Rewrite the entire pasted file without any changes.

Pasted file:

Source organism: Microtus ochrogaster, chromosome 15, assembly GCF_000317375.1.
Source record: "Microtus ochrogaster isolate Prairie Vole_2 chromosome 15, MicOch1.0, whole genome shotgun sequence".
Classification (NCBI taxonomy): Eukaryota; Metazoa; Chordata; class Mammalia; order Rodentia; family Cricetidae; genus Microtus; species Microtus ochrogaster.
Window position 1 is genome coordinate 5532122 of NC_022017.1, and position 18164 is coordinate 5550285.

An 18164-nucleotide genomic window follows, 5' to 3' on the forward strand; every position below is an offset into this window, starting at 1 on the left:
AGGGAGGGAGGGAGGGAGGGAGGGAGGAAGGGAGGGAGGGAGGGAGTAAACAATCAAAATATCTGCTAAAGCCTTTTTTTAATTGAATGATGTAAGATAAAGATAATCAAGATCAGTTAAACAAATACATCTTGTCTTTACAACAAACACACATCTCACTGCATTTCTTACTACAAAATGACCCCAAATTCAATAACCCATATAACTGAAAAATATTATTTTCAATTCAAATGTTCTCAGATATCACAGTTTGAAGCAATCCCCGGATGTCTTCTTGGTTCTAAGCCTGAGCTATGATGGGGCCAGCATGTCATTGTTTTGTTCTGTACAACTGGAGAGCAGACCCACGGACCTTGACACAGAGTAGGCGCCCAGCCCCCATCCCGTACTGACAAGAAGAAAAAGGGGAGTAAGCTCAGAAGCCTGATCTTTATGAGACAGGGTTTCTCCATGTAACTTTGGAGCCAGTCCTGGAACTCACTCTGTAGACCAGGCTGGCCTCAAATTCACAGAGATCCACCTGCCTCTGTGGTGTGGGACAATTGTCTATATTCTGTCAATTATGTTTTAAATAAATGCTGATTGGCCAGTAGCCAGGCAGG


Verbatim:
Source organism: Microtus ochrogaster, chromosome 15, assembly GCF_000317375.1.
Source record: "Microtus ochrogaster isolate Prairie Vole_2 chromosome 15, MicOch1.0, whole genome shotgun sequence".
Classification (NCBI taxonomy): Eukaryota; Metazoa; Chordata; class Mammalia; order Rodentia; family Cricetidae; genus Microtus; species Microtus ochrogaster.
Window position 1 is genome coordinate 5532122 of NC_022017.1, and position 18164 is coordinate 5550285.

An 18164-nucleotide genomic window follows, 5' to 3' on the forward strand; every position below is an offset into this window, starting at 1 on the left:
AGGGAGGGAGGGAGGGAGGGAGGGAGGAAGGGAGGGAGGGAGGGAGTAAACAATCAAAATATCTGCTAAAGCCTTTTTTTAATTGAATGATGTAAGATAAAGATAATCAAGATCAGTTAAACAAATACATCTTGTCTTTACAACAAACACACATCTCACTGCATTTCTTACTACAAAATGACCCCAAATTCAATAACCCATATAACTGAAAAATATTATTTTCAATTCAAATGTTCTCAGATATCACAGTTTGAAGCAATCCCCGGATGTCTTCTTGGTTCTAAGCCTGAGCTATGATGGGGCCAGCATGTCATTGTTTTGTTCTGTACAACTGGAGAGCAGACCCACGGACCTTGACACAGAGTAGGCGCCCAGCCCCCATCCCGTACTGACAAGAAGAAAAAGGGGAGTAAGCTCAGAAGCCTGATCTTTATGAGACAGGGTTTCTCCATGTAACTTTGGAGCCAGTCCTGGAACTCACTCTGTAGACCAGGCTGGCCTCAAATTCACAGAGATCCACCTGCCTCTGTGGTGTGGGACAATTGTCTATATTCTGTCAATTATGTTTTAAATAAATGCTGATTGGCCAGTAGCCAGGCAGG